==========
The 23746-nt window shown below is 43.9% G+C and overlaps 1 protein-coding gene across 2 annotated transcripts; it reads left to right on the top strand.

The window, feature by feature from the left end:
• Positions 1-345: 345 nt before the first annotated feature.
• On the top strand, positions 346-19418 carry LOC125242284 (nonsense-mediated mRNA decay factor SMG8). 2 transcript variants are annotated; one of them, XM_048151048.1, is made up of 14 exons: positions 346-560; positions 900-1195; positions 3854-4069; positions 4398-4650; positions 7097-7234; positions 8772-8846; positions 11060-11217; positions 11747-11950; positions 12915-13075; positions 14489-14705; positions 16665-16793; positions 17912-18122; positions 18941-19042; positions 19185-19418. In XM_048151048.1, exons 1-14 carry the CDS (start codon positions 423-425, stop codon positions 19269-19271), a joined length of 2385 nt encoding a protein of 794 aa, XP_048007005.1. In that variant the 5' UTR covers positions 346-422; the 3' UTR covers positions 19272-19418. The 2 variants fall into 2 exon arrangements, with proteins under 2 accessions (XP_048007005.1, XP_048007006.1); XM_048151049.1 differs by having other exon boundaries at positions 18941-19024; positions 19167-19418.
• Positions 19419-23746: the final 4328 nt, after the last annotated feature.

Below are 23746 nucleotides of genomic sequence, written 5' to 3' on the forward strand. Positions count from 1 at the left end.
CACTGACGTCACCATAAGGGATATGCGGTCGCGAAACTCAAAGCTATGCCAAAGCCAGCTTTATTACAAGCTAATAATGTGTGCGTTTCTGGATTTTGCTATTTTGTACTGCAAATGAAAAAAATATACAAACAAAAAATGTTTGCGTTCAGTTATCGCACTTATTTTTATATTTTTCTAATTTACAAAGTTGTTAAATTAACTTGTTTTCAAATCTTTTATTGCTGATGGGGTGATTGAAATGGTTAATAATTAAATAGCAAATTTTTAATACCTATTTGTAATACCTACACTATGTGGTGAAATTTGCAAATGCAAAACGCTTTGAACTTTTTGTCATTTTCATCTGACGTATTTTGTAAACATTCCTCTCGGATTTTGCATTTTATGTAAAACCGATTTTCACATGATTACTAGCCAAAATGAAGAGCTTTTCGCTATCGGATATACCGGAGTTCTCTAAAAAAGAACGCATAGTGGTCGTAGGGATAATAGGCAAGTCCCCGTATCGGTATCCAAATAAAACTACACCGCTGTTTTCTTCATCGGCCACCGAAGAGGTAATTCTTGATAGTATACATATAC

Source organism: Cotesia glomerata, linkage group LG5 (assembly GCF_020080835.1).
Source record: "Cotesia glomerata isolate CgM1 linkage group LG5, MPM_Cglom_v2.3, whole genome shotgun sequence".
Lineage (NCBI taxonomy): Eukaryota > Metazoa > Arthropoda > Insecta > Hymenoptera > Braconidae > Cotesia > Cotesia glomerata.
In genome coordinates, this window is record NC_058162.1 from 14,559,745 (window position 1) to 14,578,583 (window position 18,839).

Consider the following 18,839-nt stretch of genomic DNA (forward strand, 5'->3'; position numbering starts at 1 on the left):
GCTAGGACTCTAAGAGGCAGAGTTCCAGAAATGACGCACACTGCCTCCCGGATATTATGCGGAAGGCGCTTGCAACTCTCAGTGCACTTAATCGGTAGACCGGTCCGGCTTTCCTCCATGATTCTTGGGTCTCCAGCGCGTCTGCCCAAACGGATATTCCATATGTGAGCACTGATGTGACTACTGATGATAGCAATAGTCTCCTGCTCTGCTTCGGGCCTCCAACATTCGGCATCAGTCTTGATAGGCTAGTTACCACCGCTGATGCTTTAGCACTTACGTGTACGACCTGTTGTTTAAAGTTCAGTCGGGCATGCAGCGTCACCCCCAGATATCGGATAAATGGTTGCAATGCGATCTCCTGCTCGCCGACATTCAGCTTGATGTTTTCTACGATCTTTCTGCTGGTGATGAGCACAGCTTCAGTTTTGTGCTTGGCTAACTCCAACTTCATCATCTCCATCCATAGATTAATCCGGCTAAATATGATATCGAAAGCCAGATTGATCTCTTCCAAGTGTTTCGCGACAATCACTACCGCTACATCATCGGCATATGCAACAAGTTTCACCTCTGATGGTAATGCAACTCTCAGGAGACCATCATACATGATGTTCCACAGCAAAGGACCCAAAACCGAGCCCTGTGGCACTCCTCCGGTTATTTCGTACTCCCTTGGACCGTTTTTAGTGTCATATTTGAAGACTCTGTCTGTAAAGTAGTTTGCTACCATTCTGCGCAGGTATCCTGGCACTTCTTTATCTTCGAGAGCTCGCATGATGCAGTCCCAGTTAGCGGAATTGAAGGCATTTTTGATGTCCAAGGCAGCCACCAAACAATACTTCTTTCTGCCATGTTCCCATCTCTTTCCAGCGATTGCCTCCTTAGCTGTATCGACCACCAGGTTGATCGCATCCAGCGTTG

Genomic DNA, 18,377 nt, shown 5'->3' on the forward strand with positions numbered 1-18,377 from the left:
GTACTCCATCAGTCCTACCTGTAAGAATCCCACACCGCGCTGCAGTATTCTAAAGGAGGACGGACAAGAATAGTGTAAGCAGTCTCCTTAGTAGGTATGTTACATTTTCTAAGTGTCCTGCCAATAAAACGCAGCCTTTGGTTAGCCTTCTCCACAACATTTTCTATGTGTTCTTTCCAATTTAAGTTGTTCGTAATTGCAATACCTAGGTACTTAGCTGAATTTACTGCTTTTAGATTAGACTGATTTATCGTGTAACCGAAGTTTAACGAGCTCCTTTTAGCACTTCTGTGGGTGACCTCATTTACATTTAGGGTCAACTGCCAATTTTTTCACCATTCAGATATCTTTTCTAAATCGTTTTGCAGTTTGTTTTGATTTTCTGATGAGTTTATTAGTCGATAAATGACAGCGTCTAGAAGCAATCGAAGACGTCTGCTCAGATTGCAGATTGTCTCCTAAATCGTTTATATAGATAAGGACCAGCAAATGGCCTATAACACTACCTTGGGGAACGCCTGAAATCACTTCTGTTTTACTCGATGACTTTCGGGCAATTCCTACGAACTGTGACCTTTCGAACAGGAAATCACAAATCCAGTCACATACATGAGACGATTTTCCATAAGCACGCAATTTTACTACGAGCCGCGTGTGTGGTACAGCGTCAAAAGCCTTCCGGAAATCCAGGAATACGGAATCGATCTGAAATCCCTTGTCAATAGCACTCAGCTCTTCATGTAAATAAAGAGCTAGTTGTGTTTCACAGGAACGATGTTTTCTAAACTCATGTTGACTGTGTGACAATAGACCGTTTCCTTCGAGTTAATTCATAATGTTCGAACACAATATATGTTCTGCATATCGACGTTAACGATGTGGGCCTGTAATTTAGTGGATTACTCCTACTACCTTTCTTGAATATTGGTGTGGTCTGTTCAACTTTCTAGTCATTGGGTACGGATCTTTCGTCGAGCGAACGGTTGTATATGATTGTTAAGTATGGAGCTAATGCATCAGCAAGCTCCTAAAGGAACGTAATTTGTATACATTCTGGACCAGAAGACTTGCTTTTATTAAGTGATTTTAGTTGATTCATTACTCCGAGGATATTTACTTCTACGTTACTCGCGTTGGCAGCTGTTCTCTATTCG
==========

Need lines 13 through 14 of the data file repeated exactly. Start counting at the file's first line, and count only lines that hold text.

GCTAGGACTCTAAGAGGCAGAGTTCCAGAAATGACGCACACTGCCTCCCGGATATTATGCGGAAGGCGCTTGCAACTCTCAGTGCACTTAATCGGTAGACCGGTCCGGCTTTCCTCCATGATTCTTGGGTCTCCAGCGCGTCTGCCCAAACGGATATTCCATATGTGAGCACTGATGTGACTACTGATGATAGCAATAGTCTCCTGCTCTGCTTCGGGCCTCCAACATTCGGCATCAGTCTTGATAGGCTAGTTACCACCGCTGATGCTTTAGCACTTACGTGTACGACCTGTTGTTTAAAGTTCAGTCGGGCATGCAGCGTCACCCCCAGATATCGGATAAATGGTTGCAATGCGATCTCCTGCTCGCCGACATTCAGCTTGATGTTTTCTACGATCTTTCTGCTGGTGATGAGCACAGCTTCAGTTTTGTGCTTGGCTAACTCCAACTTCATCATCTCCATCCATAGATTAATCCGGCTAAATATGATATCGAAAGCCAGATTGATCTCTTCCAAGTGTTTCGCGACAATCACTACCGCTACATCATCGGCATATGCAACAAGTTTCACCTCTGATGGTAATGCAACTCTCAGGAGACCATCATACATGATGTTCCACAGCAAAGGACCCAAAACCGAGCCCTGTGGCACTCCTCCGGTTATTTCGTACTCCCTTGGACCGTTTTTAGTGTCATATTTGAAGACTCTGTCTGTAAAGTAGTTTGCTACCATTCTGCGCAGGTATCCTGGCACTTCTTTATCTTCGAGAGCTCGCATGATGCAGTCCCAGTTAGCGGAATTGAAGGCATTTTTGATGTCCAAGGCAGCCACCAAACAATACTTCTTTCTGCCATGTTCCCATCTCTTTCCAGCGATTGCCTCCTTAGCTGTATCGACCACCAGGTTGATCGCATCCAGCGTTG

Genomic DNA, 18,377 nt, shown 5'->3' on the forward strand with positions numbered 1-18,377 from the left: